Being used to performance bikes, an 800+ pound bike is not very fun to me. Sure, the heft disappears once underway, but the weight makes me feel like a rookie when it comes to slow maneuvering (especially with a passenger). I used all of my tricks to keep things under control at slow speeds and it got better after some time, but it’s just not fun.

Slow-Speed Handling

One reason the bike feels so cumbersome at slow speeds is the front geometry/tire size. Lean the bike slightly to the left and the front wheel wants to abruptly drop into the turn.

Making tight turns at slow speeds requires the front wheel to turn, but too much steering angle occurring too quickly causes imbalance. It takes concerted effort to hold the front wheel from over-steering and dropping the bike on its side.

Mid-Speed Handling

We rode up to Tortilla Flat on the twisty Apache Trail east of Phoenix. The road has several 15 mph turns that can be taken at 20-25 mph. At this “mid” speed, the same slow speed oversteer occurs where the front wheel wants to turn in. This countersteers the front wheel, causing the bike to stand up.

I had to wrestle the handlebars to keep the bike tracking precisely. And even though increasing throttle slightly through corners is good technique, this only caused the bike to stand up more. Add 5-8 mph and the tendency eases.

Higher-Speed Handling

At higher speeds, the bike is rock-solid and turns in fine, but it takes a fair amount of push-pull countersteering to coax it into a quick lean. Once the proper lean angle is reached, the bike behaves well…with one exception:

This bike had light, neutral feel when turning left. However, when turning right, this particular bike required a bit of constant pressure on the inside handlebar to keep it from standing up mid-corner. Not sure if this rental bike has an alignment issue, but this asymmetry was noticeable.

Throttle Control

The EFI works well. Once I calibrated my right hand to this throttle, all was smooth and predictable. Mid-corner maintenance throttle is great. ’nuff said.

Gas Cap

A chrome cover flips up to reveal the fuel cap. You then remove the cap and, um, put it somewhere so it won’t drop or where you’ll forget about it. Sorry, but it’s silly that I have to find a place to set down a gas cap while fueling. I’m pretty sure Harley can incorporate the chrome bling with a one piece sealed cap.

Wind Management

The non-adjustable “sliver” of a windscreen mounted on top of the Batwing fairing was not for me. Wind blast landed directly on my helmet so that even with earplugs, I had ringing ears at the end of the day.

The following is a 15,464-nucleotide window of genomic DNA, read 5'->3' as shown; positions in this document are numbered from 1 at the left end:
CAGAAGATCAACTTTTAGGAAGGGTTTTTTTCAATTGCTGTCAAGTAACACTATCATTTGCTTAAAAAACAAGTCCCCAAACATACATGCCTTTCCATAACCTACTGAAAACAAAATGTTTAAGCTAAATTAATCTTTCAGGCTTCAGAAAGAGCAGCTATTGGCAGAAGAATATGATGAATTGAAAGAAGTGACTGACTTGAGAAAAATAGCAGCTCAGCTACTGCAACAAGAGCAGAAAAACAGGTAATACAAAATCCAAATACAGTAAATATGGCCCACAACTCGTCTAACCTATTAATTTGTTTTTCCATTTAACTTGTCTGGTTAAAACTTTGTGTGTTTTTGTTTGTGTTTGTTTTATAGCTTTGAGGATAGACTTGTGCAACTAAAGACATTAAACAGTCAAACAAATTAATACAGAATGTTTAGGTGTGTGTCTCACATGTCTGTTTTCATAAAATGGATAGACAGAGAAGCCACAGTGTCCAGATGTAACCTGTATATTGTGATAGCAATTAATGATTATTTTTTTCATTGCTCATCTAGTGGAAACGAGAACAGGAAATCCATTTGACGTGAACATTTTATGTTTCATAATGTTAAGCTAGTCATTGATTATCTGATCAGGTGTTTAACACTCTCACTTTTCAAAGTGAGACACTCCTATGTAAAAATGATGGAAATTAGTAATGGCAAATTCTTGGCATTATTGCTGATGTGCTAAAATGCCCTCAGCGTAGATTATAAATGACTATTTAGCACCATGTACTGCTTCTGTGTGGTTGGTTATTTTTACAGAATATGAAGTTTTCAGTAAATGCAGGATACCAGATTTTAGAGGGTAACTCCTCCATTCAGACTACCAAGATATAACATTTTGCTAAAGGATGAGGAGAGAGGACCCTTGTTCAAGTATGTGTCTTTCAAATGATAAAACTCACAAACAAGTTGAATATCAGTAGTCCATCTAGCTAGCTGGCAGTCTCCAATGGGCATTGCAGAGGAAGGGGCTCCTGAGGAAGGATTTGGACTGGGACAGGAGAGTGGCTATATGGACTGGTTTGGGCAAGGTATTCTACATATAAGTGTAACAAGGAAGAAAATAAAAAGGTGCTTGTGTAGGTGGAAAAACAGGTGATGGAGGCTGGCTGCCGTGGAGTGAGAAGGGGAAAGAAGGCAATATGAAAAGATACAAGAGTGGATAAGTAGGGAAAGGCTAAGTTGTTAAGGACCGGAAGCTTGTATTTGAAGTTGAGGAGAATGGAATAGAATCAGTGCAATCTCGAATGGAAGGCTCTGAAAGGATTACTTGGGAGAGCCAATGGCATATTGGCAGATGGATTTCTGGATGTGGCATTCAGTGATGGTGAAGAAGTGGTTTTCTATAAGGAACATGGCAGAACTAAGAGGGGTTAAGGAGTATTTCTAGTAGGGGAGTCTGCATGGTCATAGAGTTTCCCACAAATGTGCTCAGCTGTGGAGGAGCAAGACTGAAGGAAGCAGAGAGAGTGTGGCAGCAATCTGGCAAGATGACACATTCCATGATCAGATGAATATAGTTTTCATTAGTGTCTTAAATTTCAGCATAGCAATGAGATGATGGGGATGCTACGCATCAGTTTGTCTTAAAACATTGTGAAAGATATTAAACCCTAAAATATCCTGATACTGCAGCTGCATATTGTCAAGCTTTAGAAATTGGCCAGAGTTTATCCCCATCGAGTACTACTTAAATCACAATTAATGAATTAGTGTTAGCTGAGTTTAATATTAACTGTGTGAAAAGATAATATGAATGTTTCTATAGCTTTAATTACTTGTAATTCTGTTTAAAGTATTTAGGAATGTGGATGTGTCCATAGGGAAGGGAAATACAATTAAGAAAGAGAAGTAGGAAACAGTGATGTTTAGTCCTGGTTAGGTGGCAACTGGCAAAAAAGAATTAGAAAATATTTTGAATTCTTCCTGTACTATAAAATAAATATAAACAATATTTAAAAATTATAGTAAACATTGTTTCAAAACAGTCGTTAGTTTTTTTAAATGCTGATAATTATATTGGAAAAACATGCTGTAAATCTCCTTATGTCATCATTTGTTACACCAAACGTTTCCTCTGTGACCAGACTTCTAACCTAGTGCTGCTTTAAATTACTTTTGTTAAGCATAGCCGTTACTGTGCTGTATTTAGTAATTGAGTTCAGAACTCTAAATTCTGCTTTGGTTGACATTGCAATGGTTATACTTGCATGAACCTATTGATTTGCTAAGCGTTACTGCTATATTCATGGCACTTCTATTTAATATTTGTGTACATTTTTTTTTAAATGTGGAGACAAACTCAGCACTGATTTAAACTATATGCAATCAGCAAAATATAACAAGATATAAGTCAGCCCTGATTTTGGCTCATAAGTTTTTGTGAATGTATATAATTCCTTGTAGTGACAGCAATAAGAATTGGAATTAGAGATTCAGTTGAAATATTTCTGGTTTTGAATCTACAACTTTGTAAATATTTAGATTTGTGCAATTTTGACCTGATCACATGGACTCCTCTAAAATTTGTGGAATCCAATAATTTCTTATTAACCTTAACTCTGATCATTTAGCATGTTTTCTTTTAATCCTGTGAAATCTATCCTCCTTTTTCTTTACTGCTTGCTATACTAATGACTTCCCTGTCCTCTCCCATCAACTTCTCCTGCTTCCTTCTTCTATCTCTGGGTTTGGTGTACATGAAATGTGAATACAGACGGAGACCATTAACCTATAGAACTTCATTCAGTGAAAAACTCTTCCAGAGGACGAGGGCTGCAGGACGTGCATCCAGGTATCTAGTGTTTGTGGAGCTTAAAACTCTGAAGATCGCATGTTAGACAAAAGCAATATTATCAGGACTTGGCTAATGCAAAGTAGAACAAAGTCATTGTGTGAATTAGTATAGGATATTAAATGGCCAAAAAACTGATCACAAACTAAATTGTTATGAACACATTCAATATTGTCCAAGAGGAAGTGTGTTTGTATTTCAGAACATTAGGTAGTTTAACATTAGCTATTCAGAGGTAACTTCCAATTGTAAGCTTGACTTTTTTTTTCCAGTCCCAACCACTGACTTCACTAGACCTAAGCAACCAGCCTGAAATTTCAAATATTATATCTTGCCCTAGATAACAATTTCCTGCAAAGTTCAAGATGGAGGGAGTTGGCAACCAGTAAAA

And the buffeting became exhausting toward the end of our 250 mile ride. There is a toggle for opening a vent, but it didn’t help. I like looking over the screen so I wouldn’t put on a taller one on, so I guess I’d have to try it without any screen at all.

Ergonomics

The seating position reminds me of sitting in a car with feet forward and arms up. This position rounds my back and eventually wrecks my upper and lower spine. To make it work better for me,  I rode with the balls of my feet on the back edge of the floorboards for a more neutral and balanced position.

The wide seat was comfortable enough for the 200+ mile day, but I was starting to feel the burn at the very end.

Regarding passenger comfort, the seat shape is fine, but the seating position slid Caroline forward and prevented her from sitting up. The backrest is essential for keeping your pillion happy.

Conclusion

The Street Glide sure looks and sounds great. I can see why almost half of America’s motorcycle riders opt for the big twins.

It’s beautiful, has the visceral sensation of machines from the past, but with most of the expected modern amenities. It throbs along at highway speeds without a care in the world and commands attention wherever you go.

But, none of these qualities will diminish if H-D were to smooth out some of the rough edges.

My short time on the Street Glide was enjoyable. I looked past the quirky handling and nit picking and had a good, but not great time.

Much of the reason for my lukewarm reaction is simply becasue big, heavy motorcycles demand more physical and mental energy compared with a middleweight machine.

One man’s opinion.


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Ken is author of "Motorcycling the Right Way” and "Riding in the Zone" (book and blog). He is also the "Street Savvy" columnist for Motorcyclist Magazine, and former longtime author of the Proficient Motorcycling and Street Strategies columns for Motorcycle Consumer News. Ken is Lead Instructor for Tony's Track Days, a 20 year Motorcycle Safety Foundation instructor, and owner of Riding in the Zone Motorcyclist Training.